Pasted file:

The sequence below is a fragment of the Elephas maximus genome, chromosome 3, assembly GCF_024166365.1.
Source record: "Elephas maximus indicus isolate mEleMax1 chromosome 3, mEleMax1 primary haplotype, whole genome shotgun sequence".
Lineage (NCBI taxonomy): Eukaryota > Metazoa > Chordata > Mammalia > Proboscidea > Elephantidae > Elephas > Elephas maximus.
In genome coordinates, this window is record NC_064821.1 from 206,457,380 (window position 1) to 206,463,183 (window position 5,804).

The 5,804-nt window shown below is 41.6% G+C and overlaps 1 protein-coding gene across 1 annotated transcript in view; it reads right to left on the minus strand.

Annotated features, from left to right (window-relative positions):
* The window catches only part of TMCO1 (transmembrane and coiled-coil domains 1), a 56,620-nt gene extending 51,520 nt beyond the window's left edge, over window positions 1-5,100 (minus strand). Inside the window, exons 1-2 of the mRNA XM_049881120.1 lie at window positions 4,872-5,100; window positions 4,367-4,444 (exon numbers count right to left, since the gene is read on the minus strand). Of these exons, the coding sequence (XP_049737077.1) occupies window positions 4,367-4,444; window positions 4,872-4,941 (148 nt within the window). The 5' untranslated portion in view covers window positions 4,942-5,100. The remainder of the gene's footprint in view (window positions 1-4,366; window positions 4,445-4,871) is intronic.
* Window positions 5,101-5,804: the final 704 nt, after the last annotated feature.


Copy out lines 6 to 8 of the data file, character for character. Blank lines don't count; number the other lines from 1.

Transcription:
Annotated features, from left to right (window-relative positions):
* The window catches only part of TMCO1 (transmembrane and coiled-coil domains 1), a 56,620-nt gene extending 51,520 nt beyond the window's left edge, over window positions 1-5,100 (minus strand). Inside the window, exons 1-2 of the mRNA XM_049881120.1 lie at window positions 4,872-5,100; window positions 4,367-4,444 (exon numbers count right to left, since the gene is read on the minus strand). Of these exons, the coding sequence (XP_049737077.1) occupies window positions 4,367-4,444; window positions 4,872-4,941 (148 nt within the window). The 5' untranslated portion in view covers window positions 4,942-5,100. The remainder of the gene's footprint in view (window positions 1-4,366; window positions 4,445-4,871) is intronic.
* Window positions 5,101-5,804: the final 704 nt, after the last annotated feature.